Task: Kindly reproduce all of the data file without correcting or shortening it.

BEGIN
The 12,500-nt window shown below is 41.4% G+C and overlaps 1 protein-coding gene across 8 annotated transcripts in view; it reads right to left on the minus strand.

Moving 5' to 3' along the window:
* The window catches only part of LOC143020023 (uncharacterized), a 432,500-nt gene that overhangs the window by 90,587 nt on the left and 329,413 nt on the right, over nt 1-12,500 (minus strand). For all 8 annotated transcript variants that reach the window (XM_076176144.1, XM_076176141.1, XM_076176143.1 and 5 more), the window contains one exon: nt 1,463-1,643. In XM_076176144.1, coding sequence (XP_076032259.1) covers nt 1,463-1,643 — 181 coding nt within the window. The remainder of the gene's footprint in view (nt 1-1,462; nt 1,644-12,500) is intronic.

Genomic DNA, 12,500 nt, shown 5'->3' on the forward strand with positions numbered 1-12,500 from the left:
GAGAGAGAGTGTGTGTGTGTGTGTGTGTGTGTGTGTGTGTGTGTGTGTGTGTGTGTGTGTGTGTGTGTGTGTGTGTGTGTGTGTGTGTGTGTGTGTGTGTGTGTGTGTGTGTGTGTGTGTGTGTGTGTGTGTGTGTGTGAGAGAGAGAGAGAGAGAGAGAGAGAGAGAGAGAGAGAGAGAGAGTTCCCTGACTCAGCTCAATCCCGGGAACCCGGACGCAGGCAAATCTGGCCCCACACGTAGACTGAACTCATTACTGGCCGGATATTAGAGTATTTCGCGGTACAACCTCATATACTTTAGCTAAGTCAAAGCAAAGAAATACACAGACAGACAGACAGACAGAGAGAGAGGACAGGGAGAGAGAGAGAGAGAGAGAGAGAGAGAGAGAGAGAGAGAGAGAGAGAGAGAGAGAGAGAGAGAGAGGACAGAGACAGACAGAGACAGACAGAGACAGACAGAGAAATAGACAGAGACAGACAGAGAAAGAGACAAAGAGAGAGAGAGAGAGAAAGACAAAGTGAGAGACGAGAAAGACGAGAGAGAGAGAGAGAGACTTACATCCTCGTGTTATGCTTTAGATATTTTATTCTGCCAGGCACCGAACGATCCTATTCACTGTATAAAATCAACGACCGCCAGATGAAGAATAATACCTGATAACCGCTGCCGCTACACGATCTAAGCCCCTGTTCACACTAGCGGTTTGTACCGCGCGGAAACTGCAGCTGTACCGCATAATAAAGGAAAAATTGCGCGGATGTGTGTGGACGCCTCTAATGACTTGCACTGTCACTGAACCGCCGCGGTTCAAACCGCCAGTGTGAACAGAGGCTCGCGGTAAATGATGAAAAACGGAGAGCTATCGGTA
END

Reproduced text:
The 12,500-nt window shown below is 41.4% G+C and overlaps 1 protein-coding gene across 8 annotated transcripts in view; it reads right to left on the minus strand.

Moving 5' to 3' along the window:
* The window catches only part of LOC143020023 (uncharacterized), a 432,500-nt gene that overhangs the window by 90,587 nt on the left and 329,413 nt on the right, over nt 1-12,500 (minus strand). For all 8 annotated transcript variants that reach the window (XM_076176144.1, XM_076176141.1, XM_076176143.1 and 5 more), the window contains one exon: nt 1,463-1,643. In XM_076176144.1, coding sequence (XP_076032259.1) covers nt 1,463-1,643 — 181 coding nt within the window. The remainder of the gene's footprint in view (nt 1-1,462; nt 1,644-12,500) is intronic.

Genomic DNA, 12,500 nt, shown 5'->3' on the forward strand with positions numbered 1-12,500 from the left:
GAGAGAGAGTGTGTGTGTGTGTGTGTGTGTGTGTGTGTGTGTGTGTGTGTGTGTGTGTGTGTGTGTGTGTGTGTGTGTGTGTGTGTGTGTGTGTGTGTGTGTGTGTGTGTGTGTGTGTGTGTGTGTGTGTGTGTGTGTGAGAGAGAGAGAGAGAGAGAGAGAGAGAGAGAGAGAGAGAGAGAGTTCCCTGACTCAGCTCAATCCCGGGAACCCGGACGCAGGCAAATCTGGCCCCACACGTAGACTGAACTCATTACTGGCCGGATATTAGAGTATTTCGCGGTACAACCTCATATACTTTAGCTAAGTCAAAGCAAAGAAATACACAGACAGACAGACAGACAGAGAGAGAGGACAGGGAGAGAGAGAGAGAGAGAGAGAGAGAGAGAGAGAGAGAGAGAGAGAGAGAGAGAGAGAGAGAGAGAGGACAGAGACAGACAGAGACAGACAGAGACAGACAGAGAAATAGACAGAGACAGACAGAGAAAGAGACAAAGAGAGAGAGAGAGAGAAAGACAAAGTGAGAGACGAGAAAGACGAGAGAGAGAGAGAGAGACTTACATCCTCGTGTTATGCTTTAGATATTTTATTCTGCCAGGCACCGAACGATCCTATTCACTGTATAAAATCAACGACCGCCAGATGAAGAATAATACCTGATAACCGCTGCCGCTACACGATCTAAGCCCCTGTTCACACTAGCGGTTTGTACCGCGCGGAAACTGCAGCTGTACCGCATAATAAAGGAAAAATTGCGCGGATGTGTGTGGACGCCTCTAATGACTTGCACTGTCACTGAACCGCCGCGGTTCAAACCGCCAGTGTGAACAGAGGCTCGCGGTAAATGATGAAAAACGGAGAGCTATCGGTA